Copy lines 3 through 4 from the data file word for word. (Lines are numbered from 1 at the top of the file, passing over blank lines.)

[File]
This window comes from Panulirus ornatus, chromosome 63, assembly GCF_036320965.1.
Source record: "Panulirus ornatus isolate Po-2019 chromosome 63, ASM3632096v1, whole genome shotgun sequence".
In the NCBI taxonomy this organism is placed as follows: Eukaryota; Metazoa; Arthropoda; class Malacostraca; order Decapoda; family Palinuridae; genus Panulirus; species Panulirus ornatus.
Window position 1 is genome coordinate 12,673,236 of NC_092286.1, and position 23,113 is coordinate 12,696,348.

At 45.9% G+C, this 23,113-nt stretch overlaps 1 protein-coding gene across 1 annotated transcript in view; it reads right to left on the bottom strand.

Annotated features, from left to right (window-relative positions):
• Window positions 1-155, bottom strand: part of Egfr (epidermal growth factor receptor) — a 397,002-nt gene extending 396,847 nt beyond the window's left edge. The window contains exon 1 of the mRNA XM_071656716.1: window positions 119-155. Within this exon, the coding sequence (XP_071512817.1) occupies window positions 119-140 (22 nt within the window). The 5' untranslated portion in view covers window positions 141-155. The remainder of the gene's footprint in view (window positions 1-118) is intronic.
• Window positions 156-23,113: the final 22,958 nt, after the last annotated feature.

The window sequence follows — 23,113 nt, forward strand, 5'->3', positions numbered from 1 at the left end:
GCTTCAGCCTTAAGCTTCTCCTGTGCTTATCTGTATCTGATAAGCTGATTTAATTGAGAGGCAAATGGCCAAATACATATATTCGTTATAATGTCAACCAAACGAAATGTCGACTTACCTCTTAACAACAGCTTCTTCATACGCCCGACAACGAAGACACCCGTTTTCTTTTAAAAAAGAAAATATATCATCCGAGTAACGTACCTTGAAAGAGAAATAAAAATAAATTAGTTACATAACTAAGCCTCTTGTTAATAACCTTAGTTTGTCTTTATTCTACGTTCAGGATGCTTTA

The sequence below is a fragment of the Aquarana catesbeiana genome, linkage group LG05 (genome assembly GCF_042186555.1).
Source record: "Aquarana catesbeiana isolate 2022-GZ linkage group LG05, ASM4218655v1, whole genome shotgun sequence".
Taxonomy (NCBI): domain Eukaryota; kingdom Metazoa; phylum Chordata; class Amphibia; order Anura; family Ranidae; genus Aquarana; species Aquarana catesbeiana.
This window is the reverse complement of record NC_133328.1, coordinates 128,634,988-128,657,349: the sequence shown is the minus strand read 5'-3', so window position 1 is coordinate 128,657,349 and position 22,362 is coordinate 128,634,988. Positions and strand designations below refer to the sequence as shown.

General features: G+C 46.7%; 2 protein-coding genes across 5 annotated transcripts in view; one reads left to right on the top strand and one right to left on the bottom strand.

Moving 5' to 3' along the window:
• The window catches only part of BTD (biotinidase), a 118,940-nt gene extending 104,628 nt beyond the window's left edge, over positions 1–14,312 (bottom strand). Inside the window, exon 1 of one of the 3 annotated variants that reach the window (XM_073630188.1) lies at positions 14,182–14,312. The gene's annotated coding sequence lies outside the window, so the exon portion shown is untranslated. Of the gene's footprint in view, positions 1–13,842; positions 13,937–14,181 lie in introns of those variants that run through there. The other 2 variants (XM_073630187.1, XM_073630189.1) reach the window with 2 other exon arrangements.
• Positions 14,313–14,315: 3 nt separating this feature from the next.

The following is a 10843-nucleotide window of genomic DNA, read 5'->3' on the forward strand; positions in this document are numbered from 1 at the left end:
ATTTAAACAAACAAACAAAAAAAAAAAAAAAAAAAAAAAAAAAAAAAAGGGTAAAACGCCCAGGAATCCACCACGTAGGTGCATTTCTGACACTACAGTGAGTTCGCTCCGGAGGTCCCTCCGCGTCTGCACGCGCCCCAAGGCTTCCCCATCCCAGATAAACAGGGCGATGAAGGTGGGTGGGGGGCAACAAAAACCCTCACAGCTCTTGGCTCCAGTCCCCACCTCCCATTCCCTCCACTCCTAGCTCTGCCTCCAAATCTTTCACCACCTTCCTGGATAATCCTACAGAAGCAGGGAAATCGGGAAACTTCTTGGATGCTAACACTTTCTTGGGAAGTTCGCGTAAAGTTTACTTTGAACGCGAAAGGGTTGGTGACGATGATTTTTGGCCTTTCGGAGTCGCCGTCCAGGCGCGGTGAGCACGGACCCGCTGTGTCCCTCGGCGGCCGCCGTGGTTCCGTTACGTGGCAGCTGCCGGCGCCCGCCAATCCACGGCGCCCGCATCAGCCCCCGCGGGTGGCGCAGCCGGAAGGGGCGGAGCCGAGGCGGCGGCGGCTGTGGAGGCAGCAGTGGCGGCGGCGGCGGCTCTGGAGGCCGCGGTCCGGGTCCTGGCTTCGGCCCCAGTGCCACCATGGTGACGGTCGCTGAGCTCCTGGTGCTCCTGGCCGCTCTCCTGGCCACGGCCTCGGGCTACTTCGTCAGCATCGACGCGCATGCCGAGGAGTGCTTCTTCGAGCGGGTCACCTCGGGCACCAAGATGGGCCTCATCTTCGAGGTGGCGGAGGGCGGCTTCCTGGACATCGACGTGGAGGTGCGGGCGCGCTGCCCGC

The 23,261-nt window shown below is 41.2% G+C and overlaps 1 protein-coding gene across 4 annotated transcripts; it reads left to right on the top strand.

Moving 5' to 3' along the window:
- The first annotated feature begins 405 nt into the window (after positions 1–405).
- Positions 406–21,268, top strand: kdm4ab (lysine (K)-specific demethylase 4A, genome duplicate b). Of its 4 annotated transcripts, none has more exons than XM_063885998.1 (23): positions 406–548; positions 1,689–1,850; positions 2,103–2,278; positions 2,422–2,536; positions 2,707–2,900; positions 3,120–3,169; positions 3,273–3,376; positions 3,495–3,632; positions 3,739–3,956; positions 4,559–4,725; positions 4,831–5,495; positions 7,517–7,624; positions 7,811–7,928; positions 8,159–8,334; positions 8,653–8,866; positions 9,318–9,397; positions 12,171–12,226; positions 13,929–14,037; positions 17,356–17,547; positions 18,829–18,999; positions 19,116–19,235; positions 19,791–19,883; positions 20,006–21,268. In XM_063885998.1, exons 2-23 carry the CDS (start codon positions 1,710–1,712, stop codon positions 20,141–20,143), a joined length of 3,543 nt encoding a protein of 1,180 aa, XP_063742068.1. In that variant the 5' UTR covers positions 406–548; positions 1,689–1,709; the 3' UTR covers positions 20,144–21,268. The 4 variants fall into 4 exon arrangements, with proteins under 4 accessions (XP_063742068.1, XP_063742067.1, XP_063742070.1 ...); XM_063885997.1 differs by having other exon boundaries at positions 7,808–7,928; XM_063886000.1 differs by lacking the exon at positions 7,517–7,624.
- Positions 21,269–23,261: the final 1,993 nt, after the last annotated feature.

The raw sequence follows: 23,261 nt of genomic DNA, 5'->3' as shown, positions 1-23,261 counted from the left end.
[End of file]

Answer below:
In the NCBI taxonomy this organism is placed as follows: Eukaryota; Metazoa; Arthropoda; class Malacostraca; order Decapoda; family Palinuridae; genus Panulirus; species Panulirus ornatus.
Window position 1 is genome coordinate 12,673,236 of NC_092286.1, and position 23,113 is coordinate 12,696,348.